Last week I released Leadlight Gamma, a new Glulx incarnation of my 2010 Apple II-coded interactive fiction-survival horror-CRPG hybrid, Leadlight (here's Leadlight on IFDB). You can buy Leadlight Gamma for MacOS, Windows, Linux or iOS at itch.io for US$4. The game file is cross platform compatible and I offer various configurations of installer or interpreter+game bundles on the itch.io site:

http://wade-clarke.itch.io/leadlight-gamma

15-year-old Belinda Nettle is studying at Linville Girls High School in Australia's Blue Mountains. After falling asleep in the library one afternoon, she wakes from her mundane existence into a nightmare. Her classmates are transformed, nameless terrors seek her out across the schoolgrounds, and traps and tricks threaten her life at every turn. 
Can you help Belinda survive this terror-filled night and solve its mysteries? And will there be a new day?
The game also has a standalone site at http://leadlightgamma.heiresssoftware.com/

At the core of Leadlight Gamma is a faithful port of the original game, now enhanced for modern platforms with graphic automap, tutorial mode, unlockable extra content, behind-the-scenes tour mode and easter eggs, original soundtrack, artwork gallery and an accessibility mode for vision-impaired players.

Unfortunately the accessibility mode isn't a go on Macs yet because the only Mac interpreter that can run LLG is Gargoyle, and Gargoyle doesn't work with screen readers. I plan to talk about this and the various other technical challenges to accessibility programming I've been running into and learning about in another post in the near future.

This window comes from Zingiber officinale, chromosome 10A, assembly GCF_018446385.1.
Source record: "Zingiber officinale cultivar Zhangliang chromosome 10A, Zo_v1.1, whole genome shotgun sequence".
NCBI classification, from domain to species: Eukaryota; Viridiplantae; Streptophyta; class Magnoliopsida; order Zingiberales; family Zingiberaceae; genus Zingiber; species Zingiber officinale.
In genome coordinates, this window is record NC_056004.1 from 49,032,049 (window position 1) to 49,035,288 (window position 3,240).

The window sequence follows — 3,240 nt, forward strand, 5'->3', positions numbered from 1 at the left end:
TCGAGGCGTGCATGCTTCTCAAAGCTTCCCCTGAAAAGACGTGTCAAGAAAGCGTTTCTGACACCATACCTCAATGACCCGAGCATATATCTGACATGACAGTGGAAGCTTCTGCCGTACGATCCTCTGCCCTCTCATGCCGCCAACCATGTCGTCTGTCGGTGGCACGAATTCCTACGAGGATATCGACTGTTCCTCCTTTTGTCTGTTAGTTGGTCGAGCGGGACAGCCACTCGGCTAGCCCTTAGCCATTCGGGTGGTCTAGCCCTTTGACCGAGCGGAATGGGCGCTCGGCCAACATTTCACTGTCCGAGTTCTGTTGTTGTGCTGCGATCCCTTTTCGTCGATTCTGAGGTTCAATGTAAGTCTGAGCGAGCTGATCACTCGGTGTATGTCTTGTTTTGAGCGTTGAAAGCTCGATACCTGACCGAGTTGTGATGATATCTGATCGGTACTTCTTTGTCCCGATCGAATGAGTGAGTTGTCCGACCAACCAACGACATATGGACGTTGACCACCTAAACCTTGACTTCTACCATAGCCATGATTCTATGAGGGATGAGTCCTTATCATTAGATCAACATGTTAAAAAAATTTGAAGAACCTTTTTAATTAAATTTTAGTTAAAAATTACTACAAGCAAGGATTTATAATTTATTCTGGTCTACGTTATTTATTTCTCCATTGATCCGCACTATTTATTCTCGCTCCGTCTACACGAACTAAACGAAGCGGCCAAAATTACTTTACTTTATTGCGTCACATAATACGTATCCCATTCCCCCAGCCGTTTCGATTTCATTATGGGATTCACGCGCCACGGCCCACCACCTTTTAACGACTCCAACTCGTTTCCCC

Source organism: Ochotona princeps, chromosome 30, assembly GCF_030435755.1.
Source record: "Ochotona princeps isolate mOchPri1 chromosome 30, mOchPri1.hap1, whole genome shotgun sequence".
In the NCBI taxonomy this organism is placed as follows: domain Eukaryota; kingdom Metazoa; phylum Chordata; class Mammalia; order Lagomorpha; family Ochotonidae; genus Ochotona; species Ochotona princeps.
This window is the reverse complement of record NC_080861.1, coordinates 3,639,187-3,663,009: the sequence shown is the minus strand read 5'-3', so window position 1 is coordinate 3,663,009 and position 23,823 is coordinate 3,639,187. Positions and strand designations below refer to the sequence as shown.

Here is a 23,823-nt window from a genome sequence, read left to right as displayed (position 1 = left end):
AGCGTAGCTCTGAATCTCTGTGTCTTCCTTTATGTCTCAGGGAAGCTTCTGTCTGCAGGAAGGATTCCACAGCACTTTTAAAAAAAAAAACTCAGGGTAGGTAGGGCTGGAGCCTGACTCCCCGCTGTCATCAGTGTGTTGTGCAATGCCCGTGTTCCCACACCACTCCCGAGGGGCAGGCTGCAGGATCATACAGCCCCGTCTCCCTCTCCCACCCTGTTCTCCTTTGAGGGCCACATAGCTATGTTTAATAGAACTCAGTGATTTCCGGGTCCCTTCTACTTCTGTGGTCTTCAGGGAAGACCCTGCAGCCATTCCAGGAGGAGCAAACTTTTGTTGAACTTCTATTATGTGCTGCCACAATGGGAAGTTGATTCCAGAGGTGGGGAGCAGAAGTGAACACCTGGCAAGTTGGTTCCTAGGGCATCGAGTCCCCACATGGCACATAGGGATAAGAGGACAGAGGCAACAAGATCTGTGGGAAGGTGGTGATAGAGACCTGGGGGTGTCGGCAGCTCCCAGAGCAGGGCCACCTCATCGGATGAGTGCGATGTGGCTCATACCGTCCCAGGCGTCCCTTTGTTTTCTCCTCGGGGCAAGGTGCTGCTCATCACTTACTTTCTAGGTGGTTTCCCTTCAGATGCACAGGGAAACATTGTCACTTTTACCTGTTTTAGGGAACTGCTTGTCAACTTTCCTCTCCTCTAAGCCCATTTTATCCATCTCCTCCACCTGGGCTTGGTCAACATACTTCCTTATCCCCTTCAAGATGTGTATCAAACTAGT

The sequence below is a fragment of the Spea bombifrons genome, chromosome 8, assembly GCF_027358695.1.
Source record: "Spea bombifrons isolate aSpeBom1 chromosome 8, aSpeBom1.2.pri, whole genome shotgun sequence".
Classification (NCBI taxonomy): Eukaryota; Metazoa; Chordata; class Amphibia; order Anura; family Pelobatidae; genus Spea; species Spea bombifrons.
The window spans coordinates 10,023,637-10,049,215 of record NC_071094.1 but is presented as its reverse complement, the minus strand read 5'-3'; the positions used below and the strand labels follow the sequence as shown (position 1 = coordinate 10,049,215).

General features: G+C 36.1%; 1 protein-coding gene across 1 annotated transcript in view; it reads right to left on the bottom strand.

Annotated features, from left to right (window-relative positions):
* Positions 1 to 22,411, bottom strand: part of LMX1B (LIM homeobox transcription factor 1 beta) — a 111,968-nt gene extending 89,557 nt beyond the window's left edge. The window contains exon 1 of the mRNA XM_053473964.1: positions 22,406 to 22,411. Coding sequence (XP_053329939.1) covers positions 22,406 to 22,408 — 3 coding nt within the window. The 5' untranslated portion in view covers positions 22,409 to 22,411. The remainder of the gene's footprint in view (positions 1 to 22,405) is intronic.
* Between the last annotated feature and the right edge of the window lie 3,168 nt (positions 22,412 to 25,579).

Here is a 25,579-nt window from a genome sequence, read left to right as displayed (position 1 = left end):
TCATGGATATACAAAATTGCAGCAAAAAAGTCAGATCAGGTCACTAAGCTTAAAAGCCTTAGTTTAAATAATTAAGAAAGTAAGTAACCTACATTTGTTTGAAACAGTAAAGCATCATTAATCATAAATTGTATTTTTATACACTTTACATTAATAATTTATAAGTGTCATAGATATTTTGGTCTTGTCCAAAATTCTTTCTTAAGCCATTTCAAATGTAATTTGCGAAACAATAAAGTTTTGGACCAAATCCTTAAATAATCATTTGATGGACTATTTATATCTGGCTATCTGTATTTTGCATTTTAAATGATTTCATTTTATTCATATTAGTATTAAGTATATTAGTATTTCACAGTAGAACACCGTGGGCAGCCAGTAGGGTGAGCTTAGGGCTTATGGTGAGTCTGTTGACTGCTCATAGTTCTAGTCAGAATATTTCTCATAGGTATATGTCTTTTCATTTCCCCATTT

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You might wonder what motivates someone to spend a long time remaking one of their games instead of moving onto the next one. I can summarise what happened like this:

A few years ago I was tossing about ideas for a sequel to the original Leadlight. It would have been all modern. No two-word parser, no Apple IIs in sight – just a brand new game. While these ideas weren't coalescing, I opened Inform up one evening and copy-pasted the description of Leadlight's first room into it to see how it looked. Before long I'd pasted some more rooms in, and I was experiencing a degree of pleasure and narcissism in being able to walk around in this world again in a new context. I got hooked on building the whole thing anew after overcoming the first engineering challenge I encountered (though I don't remember exactly what it was, now). I also realised the port would bring the game to more players, and just make it easier to get at.

So I've ended up doing a 180 on the idea I previously expressed that I had no interest in porting the game to Inform. I'd thought the 'building a ship in a bottle' feel of the original 8-bit project (for me) might be rendered invisible or pointless-feeling by taking it to a platform which could, relatively speaking, do anything. I didn't realise it would end up being another interesting permutation of the same experience. It was like building a scale model of the ship in the bottle, partly by squinting through the glass at the original ship, and partly by studying the microscopically scaled plans used to build the original ship.